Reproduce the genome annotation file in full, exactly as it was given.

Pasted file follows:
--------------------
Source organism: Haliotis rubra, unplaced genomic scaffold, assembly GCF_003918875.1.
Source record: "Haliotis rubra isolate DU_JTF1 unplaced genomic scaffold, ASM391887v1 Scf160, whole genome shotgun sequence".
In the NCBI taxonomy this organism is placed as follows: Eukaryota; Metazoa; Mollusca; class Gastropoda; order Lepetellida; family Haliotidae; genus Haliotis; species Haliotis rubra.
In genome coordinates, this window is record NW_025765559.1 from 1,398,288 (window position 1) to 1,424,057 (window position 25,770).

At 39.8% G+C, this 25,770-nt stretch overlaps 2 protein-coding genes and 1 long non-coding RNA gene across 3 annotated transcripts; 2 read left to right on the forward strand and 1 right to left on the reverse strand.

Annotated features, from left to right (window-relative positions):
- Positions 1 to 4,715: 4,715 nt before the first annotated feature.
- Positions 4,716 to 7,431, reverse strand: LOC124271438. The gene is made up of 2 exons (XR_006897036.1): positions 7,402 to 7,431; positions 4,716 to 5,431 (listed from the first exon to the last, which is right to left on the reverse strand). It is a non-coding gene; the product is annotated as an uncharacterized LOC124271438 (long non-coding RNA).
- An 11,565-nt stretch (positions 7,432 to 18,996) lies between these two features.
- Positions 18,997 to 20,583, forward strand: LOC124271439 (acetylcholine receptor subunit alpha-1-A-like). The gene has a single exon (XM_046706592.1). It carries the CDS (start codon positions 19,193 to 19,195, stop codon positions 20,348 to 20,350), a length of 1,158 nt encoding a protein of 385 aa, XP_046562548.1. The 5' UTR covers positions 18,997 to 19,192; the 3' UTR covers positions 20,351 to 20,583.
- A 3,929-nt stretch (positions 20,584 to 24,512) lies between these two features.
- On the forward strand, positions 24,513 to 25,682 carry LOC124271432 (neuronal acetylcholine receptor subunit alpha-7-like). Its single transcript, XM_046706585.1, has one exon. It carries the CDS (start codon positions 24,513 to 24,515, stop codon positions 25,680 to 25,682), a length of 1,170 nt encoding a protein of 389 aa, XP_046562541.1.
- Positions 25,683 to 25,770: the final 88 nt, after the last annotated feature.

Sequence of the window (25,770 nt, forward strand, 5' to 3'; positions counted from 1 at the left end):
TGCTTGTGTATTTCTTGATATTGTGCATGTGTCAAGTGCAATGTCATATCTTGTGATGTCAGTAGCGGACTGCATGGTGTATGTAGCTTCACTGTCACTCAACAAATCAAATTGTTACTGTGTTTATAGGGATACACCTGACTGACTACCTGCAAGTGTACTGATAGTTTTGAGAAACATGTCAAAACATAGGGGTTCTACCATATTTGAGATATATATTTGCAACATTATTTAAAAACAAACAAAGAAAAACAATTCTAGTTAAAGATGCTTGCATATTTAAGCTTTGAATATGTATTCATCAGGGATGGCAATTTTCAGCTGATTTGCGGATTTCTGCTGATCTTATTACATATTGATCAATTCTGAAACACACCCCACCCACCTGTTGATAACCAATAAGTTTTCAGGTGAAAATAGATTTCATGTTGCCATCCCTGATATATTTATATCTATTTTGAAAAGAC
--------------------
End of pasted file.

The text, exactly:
Source organism: Haliotis rubra, unplaced genomic scaffold, assembly GCF_003918875.1.
Source record: "Haliotis rubra isolate DU_JTF1 unplaced genomic scaffold, ASM391887v1 Scf160, whole genome shotgun sequence".
In the NCBI taxonomy this organism is placed as follows: Eukaryota; Metazoa; Mollusca; class Gastropoda; order Lepetellida; family Haliotidae; genus Haliotis; species Haliotis rubra.
In genome coordinates, this window is record NW_025765559.1 from 1,398,288 (window position 1) to 1,424,057 (window position 25,770).

At 39.8% G+C, this 25,770-nt stretch overlaps 2 protein-coding genes and 1 long non-coding RNA gene across 3 annotated transcripts; 2 read left to right on the forward strand and 1 right to left on the reverse strand.

Annotated features, from left to right (window-relative positions):
- Positions 1 to 4,715: 4,715 nt before the first annotated feature.
- Positions 4,716 to 7,431, reverse strand: LOC124271438. The gene is made up of 2 exons (XR_006897036.1): positions 7,402 to 7,431; positions 4,716 to 5,431 (listed from the first exon to the last, which is right to left on the reverse strand). It is a non-coding gene; the product is annotated as an uncharacterized LOC124271438 (long non-coding RNA).
- An 11,565-nt stretch (positions 7,432 to 18,996) lies between these two features.
- Positions 18,997 to 20,583, forward strand: LOC124271439 (acetylcholine receptor subunit alpha-1-A-like). The gene has a single exon (XM_046706592.1). It carries the CDS (start codon positions 19,193 to 19,195, stop codon positions 20,348 to 20,350), a length of 1,158 nt encoding a protein of 385 aa, XP_046562548.1. The 5' UTR covers positions 18,997 to 19,192; the 3' UTR covers positions 20,351 to 20,583.
- A 3,929-nt stretch (positions 20,584 to 24,512) lies between these two features.
- On the forward strand, positions 24,513 to 25,682 carry LOC124271432 (neuronal acetylcholine receptor subunit alpha-7-like). Its single transcript, XM_046706585.1, has one exon. It carries the CDS (start codon positions 24,513 to 24,515, stop codon positions 25,680 to 25,682), a length of 1,170 nt encoding a protein of 389 aa, XP_046562541.1.
- Positions 25,683 to 25,770: the final 88 nt, after the last annotated feature.

Sequence of the window (25,770 nt, forward strand, 5' to 3'; positions counted from 1 at the left end):
TGCTTGTGTATTTCTTGATATTGTGCATGTGTCAAGTGCAATGTCATATCTTGTGATGTCAGTAGCGGACTGCATGGTGTATGTAGCTTCACTGTCACTCAACAAATCAAATTGTTACTGTGTTTATAGGGATACACCTGACTGACTACCTGCAAGTGTACTGATAGTTTTGAGAAACATGTCAAAACATAGGGGTTCTACCATATTTGAGATATATATTTGCAACATTATTTAAAAACAAACAAAGAAAAACAATTCTAGTTAAAGATGCTTGCATATTTAAGCTTTGAATATGTATTCATCAGGGATGGCAATTTTCAGCTGATTTGCGGATTTCTGCTGATCTTATTACATATTGATCAATTCTGAAACACACCCCACCCACCTGTTGATAACCAATAAGTTTTCAGGTGAAAATAGATTTCATGTTGCCATCCCTGATATATTTATATCTATTTTGAAAAGAC